I’ve been enjoying, with a growing admiration, the New Zealand based Spartacus television series. I like it not least for the unique grammar the writers have developed. It’s a kind of a latinized English – mighty and subjectless sentences that are admirable.
The first episode nearly made me dismiss the show entirely. I didn’t like the 300-style effects, the slow motion blood, the constant bobbling of boobs nor the wall to wall green screening. But as the season went on I realized there was more to the show that the jeering mobs, the spectacle, and the nudity. By the final episode I was hooked. That was Spartacus: Blood and Sand. It gave us our hero’s origin story and his various reactions to slavery (denial, acceptance, pride, rebellion). And just as good were a pair of intensely (un)likeable villains, played by a pair of terrrific actors, showcased a cockeyed view of morality, Roman morality. Indeed, that first season began to tell the same story as the 1960 epic film staring Kirk Douglas (which itself was based on an book by Howard Fast). It did so at a slower pace, allowing for more of the historical detail to be played out.
Then there was the prequel series, Spartacus Gods Of The Arena, showing more of the background for the villains and supporting players. That season was supposed to be a stopgap, and it was, telling stories that were themselves only a background for the later seasons. But their own resonances resonated and proved themselves worthy. And now with the second (or third season depending on how you look at it) we have Spartacus: Vengeance, which outlines the beginnings of the bigger story, the latter half of the film version, and the massive slave rebellion that began in the Roman Republic.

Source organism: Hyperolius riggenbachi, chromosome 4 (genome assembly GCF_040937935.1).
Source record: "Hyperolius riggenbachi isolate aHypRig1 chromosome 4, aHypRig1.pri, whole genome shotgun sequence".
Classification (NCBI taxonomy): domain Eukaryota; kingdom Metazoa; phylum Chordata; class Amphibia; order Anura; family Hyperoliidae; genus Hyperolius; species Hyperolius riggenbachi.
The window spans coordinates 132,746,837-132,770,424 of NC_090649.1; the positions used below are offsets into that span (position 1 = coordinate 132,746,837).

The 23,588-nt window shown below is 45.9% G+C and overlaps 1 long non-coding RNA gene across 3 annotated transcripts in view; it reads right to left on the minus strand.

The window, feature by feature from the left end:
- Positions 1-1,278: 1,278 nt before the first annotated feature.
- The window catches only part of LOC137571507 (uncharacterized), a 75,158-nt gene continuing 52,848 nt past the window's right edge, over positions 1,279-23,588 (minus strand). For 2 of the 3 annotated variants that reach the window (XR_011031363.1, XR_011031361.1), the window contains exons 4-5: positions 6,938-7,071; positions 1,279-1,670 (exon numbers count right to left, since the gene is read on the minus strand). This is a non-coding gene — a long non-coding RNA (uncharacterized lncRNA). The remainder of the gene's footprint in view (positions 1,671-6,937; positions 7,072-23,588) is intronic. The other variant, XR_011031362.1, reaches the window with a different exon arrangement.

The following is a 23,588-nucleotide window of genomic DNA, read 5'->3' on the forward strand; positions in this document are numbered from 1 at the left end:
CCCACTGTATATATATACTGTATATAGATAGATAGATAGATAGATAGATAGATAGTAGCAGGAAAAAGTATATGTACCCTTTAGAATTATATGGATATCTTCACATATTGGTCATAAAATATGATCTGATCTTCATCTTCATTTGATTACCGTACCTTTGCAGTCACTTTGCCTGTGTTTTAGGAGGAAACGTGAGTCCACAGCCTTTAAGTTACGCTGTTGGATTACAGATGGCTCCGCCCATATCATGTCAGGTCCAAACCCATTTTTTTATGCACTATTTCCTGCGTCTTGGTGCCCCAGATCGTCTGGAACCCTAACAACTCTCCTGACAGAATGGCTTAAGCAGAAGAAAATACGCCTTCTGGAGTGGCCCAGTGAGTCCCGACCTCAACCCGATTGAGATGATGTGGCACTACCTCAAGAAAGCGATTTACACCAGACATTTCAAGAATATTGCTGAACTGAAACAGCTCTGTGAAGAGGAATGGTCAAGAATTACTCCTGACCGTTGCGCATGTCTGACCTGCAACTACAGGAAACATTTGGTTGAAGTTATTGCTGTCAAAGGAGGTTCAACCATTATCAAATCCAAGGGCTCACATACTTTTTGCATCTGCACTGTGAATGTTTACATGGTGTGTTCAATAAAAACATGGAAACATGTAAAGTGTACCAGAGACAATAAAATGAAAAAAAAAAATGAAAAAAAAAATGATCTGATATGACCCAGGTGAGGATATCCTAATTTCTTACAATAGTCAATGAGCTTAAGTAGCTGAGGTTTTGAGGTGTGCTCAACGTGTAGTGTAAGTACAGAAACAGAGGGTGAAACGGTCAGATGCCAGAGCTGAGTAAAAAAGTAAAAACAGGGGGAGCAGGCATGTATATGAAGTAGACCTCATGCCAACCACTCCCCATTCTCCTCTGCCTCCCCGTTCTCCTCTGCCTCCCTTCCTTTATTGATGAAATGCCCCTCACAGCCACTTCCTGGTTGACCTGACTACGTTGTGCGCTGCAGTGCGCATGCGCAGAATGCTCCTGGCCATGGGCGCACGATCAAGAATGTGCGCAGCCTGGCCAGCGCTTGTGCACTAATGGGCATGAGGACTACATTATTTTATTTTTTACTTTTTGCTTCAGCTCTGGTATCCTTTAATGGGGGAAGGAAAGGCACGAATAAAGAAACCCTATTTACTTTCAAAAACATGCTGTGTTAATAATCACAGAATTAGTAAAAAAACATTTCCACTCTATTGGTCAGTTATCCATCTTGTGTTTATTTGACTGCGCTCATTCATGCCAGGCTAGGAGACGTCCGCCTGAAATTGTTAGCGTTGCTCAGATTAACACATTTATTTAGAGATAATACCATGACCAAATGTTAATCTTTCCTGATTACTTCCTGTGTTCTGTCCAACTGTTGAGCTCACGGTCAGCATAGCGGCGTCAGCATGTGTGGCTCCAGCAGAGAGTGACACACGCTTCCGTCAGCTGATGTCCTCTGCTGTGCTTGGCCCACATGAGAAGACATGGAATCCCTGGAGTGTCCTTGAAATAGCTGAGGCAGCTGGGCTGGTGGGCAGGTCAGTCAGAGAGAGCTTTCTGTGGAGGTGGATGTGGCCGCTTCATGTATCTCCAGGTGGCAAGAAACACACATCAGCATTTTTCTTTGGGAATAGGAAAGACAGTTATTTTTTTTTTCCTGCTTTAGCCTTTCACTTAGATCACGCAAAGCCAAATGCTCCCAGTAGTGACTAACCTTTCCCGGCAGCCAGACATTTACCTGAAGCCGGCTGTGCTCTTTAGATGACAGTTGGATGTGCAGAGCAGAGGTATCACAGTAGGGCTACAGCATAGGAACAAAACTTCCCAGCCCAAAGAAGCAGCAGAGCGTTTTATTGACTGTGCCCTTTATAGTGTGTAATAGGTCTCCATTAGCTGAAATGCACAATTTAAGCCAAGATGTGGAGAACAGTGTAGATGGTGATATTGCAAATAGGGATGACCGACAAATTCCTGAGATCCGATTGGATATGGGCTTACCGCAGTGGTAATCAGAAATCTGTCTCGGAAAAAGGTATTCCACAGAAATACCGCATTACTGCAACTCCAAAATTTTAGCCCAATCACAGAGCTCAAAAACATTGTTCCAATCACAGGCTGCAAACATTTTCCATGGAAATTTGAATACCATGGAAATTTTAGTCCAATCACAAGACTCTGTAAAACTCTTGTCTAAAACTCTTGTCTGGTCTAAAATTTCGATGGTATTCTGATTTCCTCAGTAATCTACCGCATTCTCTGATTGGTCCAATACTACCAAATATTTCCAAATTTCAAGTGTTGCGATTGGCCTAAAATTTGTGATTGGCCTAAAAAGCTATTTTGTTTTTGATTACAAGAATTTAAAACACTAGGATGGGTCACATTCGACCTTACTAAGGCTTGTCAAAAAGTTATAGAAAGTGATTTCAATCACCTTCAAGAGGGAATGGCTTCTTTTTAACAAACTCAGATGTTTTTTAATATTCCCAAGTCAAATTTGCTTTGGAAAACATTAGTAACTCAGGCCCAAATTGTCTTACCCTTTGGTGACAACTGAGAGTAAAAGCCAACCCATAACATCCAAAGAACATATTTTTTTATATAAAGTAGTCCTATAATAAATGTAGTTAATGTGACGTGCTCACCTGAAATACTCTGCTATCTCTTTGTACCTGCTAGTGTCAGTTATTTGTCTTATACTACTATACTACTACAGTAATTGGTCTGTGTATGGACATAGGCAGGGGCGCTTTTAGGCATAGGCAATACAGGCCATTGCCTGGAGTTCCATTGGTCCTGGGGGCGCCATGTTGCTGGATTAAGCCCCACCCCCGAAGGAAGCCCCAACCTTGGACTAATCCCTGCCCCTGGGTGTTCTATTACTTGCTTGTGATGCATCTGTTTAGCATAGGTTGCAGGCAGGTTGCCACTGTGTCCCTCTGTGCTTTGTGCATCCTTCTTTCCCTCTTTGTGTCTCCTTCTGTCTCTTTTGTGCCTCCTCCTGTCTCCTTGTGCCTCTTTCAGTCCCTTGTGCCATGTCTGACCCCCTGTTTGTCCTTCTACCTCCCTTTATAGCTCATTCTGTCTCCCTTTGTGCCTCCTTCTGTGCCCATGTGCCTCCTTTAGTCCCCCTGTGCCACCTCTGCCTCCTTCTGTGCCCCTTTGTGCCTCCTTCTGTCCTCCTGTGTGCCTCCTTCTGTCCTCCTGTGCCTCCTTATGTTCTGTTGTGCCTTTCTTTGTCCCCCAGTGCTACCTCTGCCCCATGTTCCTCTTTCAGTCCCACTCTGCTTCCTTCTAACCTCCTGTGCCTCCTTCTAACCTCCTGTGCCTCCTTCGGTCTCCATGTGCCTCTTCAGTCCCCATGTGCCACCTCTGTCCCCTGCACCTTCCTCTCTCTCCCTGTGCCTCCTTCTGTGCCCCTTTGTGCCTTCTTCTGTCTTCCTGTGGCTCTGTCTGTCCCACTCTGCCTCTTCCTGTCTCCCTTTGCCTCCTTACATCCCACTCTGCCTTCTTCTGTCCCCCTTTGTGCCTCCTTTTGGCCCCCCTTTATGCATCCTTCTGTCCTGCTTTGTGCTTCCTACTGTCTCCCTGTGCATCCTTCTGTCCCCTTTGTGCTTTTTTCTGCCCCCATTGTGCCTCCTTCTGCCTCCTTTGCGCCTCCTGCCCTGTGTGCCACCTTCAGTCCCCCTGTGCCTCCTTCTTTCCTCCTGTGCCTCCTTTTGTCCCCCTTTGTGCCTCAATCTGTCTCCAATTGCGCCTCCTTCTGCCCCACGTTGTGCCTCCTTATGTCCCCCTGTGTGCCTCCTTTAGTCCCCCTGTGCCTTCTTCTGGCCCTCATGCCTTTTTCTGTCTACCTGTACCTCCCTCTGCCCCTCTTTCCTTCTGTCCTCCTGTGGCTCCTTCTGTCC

the time, the first century BC, approximately 25% of all persons in Italy were slaves. And that’s where the heft of Spartacus comes from. It’s like Battlestar Galactica, but with a grounding in actual history. Spartacus was a real person. As were Crixus and Oenomaus. In these current episodes we see the foundations of the Third Servile War. It is history as drama, but it’s also the history of the opressed, not the rich, not popes, or kings, or robber barons. And this makes Spartacus unique among television programs currently airing.
Here are a couple of excellent old podcasts that made the show work all the better for me:
Podcast feed: http://feeds.feedburner.com/TheHistoryOfRome
Also in 2008 George Hageman, who had a great podcast called the Military History Podcast, looked at the story of Spartacus from a more battles-based-perspective. Perhaps giving us a peek at the next season?
Podcast feed: http://geo47.libsyn.com/rss
Posted by Jesse Willis